Two simple methods to vertically and horizontally center content with CSS

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Centering with CSS—especially vertically, used to be a bit of an in-joke, back in the old days. I emphasise old days because vertical centering hasn't been an issue since Flexbox gained majority support, 7 years ago!

I primarily use Flexbox for vertical centering, but Grid can also be useful. In this post, we’re going to use both to create a little utility class.

The .center-xy utility permalink

Using CSS Grid, we can achieve horizontal and vertical centering with 4 lines of CSS:

Code language
CSS
.center-xy {
  display: grid;
  place-items: center;
}

The place-items property is a shorthand for justify-items and align-items, so because we’ve effectively set both to center, the direct descendants of .center-xy will be centered. Neat, right?

I said descendants for a reason. This will place all descendants in the center, so things get pretty wild when you have more than one descendant. That’s where this second, more resilient version of the utility steps in:

Code language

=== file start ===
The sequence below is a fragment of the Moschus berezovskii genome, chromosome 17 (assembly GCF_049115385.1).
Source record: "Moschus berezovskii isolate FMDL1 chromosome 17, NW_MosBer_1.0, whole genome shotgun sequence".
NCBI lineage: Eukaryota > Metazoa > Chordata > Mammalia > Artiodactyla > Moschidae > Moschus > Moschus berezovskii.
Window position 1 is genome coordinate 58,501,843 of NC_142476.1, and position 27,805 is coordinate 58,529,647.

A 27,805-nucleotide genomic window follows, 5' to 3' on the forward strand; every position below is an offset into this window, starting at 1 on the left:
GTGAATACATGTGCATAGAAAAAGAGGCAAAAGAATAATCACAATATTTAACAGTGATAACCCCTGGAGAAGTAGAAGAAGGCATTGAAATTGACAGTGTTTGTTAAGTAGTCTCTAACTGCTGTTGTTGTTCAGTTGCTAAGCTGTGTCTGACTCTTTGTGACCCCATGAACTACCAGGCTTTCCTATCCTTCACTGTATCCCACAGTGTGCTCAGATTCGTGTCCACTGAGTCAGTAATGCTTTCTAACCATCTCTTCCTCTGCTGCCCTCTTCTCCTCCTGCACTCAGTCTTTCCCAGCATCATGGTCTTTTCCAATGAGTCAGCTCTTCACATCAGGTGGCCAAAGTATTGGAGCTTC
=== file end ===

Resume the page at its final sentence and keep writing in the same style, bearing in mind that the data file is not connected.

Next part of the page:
CSS
.center-xy {
  display: flex;
}

.center-xy > *:only-child {
  margin: auto;
}

Good ol’ Flexbox and its flexibility is here to save the day. Yes, there’s a tiny bit of extra CSS, but it’s serving a useful purpose. Let’s break it down:

  • We set the utility to use display: flex instead of using display: grid.
  • The direct descendant has margin: auto which thanks to the Flexbox parent, will push itself into the center. Robin Rendle wrote a great explainer of this on CSS-Tricks.
  • The :only-child pseudo-selector means that the auto margin only gets applied if—you guessed it—there’s only one child. Perfect.

It’s worth noting that both of these techniques require the parent to have at least some height to work with. That’s why I’ve set a min-height on both examples.

Wrapping up permalink

There’s probably only a handful of cases where this utility is genuinely useful. The two that spring to mind are a hero unit and a CodePen demo. I use the grid approach extensively on CodePen. Still—even though this isn’t the most portable of utilities, it’s still useful to have in your toolbelt—especially as the flex version supports around 95% of browsers.

If you do end up using this utility, let me know on Twitter. I’d love to see these utilities provide real value for people.

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